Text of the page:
Data mining Data mining is the process of discovering patterns in large data sets involving methods at the intersection of machine learning, statistics, and database systems.[1] Data mining is an interdisciplinary subfield of computer science and statistics with an overall goal to extract information (with intelligent methods) from a data set and transform the information into a comprehensible structure for further use.[1][2][3][4] Data mining is the analysis step of the "knowledge discovery in databases" process or KDD.[5] Aside from the raw analysis step, it also involves database and data management aspects, data pre-processing, model and inference considerations, interestingness metrics, complexity considerations, post-processing of discovered structures, visualization, and online updating.[1] Etymology[edit] In the 1960s, statisticians and economists used terms like data fishing or data dredging to refer to what they considered the bad practice of analyzing data without an a-priori hypothesis.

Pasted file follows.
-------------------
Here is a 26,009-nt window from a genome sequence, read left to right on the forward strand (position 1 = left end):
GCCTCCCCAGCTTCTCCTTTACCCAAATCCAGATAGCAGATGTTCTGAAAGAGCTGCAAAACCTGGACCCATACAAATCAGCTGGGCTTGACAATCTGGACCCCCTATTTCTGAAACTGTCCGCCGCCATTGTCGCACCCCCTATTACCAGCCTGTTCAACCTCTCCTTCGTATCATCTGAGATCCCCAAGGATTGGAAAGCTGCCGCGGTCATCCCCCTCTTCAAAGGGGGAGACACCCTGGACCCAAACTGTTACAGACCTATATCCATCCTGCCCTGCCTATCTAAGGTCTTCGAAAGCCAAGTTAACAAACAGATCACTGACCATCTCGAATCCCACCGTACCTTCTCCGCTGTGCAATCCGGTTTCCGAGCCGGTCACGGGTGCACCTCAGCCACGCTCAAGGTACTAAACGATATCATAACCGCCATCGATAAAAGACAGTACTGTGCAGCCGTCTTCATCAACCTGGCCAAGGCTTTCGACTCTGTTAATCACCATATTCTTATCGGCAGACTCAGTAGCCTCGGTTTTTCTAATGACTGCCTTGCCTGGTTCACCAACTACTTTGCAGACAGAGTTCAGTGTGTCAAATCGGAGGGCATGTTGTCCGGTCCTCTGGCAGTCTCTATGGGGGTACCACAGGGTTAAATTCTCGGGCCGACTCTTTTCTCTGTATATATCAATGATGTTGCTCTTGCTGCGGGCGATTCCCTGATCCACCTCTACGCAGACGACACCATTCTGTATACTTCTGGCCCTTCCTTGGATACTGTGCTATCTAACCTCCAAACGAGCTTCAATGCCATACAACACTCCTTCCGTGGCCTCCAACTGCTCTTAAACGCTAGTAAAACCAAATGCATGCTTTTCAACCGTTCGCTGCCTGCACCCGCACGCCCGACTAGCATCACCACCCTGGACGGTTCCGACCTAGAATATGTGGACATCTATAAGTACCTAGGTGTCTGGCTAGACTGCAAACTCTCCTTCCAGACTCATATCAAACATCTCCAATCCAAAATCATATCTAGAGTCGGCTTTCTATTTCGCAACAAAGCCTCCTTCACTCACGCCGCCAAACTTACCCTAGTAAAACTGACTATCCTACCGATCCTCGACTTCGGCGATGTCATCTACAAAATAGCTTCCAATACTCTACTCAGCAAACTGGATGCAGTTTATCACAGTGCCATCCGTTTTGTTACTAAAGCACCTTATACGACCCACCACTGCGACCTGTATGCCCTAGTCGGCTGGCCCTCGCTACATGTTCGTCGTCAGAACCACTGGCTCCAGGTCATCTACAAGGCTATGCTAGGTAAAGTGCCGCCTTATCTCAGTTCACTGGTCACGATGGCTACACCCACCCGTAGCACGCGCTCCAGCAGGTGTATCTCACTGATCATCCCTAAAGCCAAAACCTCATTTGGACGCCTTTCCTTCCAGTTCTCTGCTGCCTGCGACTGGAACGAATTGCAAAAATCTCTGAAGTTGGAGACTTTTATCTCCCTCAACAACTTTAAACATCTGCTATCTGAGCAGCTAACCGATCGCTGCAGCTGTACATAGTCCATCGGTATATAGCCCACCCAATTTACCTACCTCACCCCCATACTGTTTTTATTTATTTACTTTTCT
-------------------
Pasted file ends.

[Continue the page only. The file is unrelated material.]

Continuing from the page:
Knowledge Management Software | Document Management Software | Enterprise Content Management | vdocs | Document Scanning | Medical Records Scanning | On-Site Scanning | Wide Format Knowledge Management Knowledge Management (KM) comprises a range of practices used in an organisation to identify, create, represent, distribute and enable adoption of insights and experiences. Such insights and experiences comprise knowledge, either embodied in individuals or embedded in organisational processes or practice. An established discipline since 1991, KM includes courses taught in the fields of business administration, information systems, management, and library and information sciences. More recently, other fields have started contributing to KM research; these include information and media, computer science, public health, and public policy. Many large companies and non-profit organisations have resources dedicated to internal KM efforts, often as a part of their 'Business Strategy', 'Information Technology', or 'Human Resource Management' departments. Strategies Knowledge Management Knowledge may be accessed at three stages: before, during, or after KM-related activities.